# In Horror of Dracula, Christopher Lee was a predator charged with victim-fantasy eroticism; Kiss of the Vampire contains a different, competing theory of vampire eroticism. Here, vampirism is a tempting fruit that will distance the convert from her home and God -- not due to the hypnotic attack of a powerful vampire lord like Dracul -- but through the cool, sensual embrace of a convincing vampire proselytizer.
# Consider this: Noel Willman's Dr. Ravna is a bit of a snob, but he's also the leader of a vampire cult, the acolytes of which are descending for what seems to be some sort of conference (very like the one seen in The Rocky Horror Picture Show, by the way.) He and his children spot Marianne and immediately want her to join them. The result is really a sort of argument between our cult and theirs: vampirism in this movie doesn't really do anything to you except seduce you and turn you against your previous non-vampire friends. (I recognize, by the way, that it does kill you, but that doesn't seem to bother the vampires, after all, so who are we to judge?) As it is, the only reason we as the audience know to root for Dr. Zimmer's destruction of the cult is because the film follows him.
# But consider even more: the scene in which Carl Ravna plays piano for Marianne is an amazing and perverse piece of work. Marianne is seated by the piano as Carl plays. Her husband lingers by the window, not paying attention; Carl's sister stands beside him and Dr. Ravna lingers over the lot of them. All eyes are on Marianne as she heaves her breasts and flushes deeply, captivated by the music to the point of fainting. Husband Harcourt notices this and immediately rushes to her aid, at which Carl stops playing, and Marianne breathlessly urges, "don't stop!" At this point everyone says goodnight. Harcourt ushers his wife to the cab, and we are now completely aware that this buttoned-up woman is stuck in a marriage to a man who wouldn't know sexual arousal from a case of the mumps.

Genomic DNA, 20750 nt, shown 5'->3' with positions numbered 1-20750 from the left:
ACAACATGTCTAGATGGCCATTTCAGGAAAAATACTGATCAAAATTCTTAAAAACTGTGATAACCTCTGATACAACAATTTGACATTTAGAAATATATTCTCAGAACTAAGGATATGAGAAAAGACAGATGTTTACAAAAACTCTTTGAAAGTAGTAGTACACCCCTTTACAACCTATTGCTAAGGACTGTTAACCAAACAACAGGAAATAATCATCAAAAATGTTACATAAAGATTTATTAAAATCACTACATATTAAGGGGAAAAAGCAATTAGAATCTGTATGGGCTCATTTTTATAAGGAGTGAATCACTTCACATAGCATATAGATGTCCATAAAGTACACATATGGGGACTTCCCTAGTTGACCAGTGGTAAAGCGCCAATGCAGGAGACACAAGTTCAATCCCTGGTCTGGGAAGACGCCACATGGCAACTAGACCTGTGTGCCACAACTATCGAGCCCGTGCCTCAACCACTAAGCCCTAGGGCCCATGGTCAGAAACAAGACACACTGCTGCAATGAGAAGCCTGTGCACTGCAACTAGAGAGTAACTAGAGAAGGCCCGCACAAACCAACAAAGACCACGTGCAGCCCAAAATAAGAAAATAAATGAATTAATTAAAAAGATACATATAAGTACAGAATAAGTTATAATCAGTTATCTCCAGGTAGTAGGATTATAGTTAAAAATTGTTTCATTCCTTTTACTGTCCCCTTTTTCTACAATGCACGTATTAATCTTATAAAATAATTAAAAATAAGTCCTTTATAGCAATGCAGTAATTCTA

# Later, when Marianne spits in Harcourt's face, we are horrified by the betrayal. But Kiss of the Vampire makes a careful case for the vampires before deciding against them, and nothing is simple. Harcourt kidnaps Marianne back and basically deprograms her, but we never do learn if she would have been happier with the vampires. Noone asks.
# It's interesting to contrast Kiss of the Vampire with later Hammers like Lust for a Vampire. The lovely Jennifer Daniel must convey a charged eroticism by flushing her cheeks, and she does so with maddening effectiveness. I have no objection to nudity in eroticism (I have no objection to anything if it effectively helps the story), but its worth watching a director and actress rely on acting and imagination.
# I love the confusion of this movie. Evil in Kiss of the Vampiremust be punished, but there's a lot to indicate that at least we acknowledge that evil is tempting and often attractive. My comments above suggest a relativist approach, but it's no secret that the movie is on the side of the loser asexual husband and the vampire-hating drunk professor, who want their woman back.
All of this is to point up the distinction between the confusion of the sixties and the lush vacuum of Interview with the Vampire, a sort of vampire noir where anyone who doesn't think vampirism is the greatest, like vampire Louis, is basically a weenie. Anne Rice's vampires finally said, why beat around the bush? The vampires aren't evil, so why pretend we think they are: why not just make it sexy and go all the way? In Rice, the vampires are the heroes, and we follow them as they learn to embrace their immortal coolness.
Frankly, though, it was more interesting when we seemed torn about it all. It's more interesting in a world where choosing between Van Helsing and the vampire (as is the choice to be made in Brides of Dracula) is a real dilemma, rather than one where Van Helsing is regarded as silly. Stack the odds, open with a conclusion, and there's really nowhere to go. A little confusion can go along way (perhaps the reason for our continued love affair with the 1960s).
A final note: fans of the Hammerscape will be thrilled to see all the usual standbys, especially the "safe place," here represented by the hotel and bar around which much of the plot centers. In the Hammerscape there will always be a tavern that almost every character makes his or her way through sooner or later.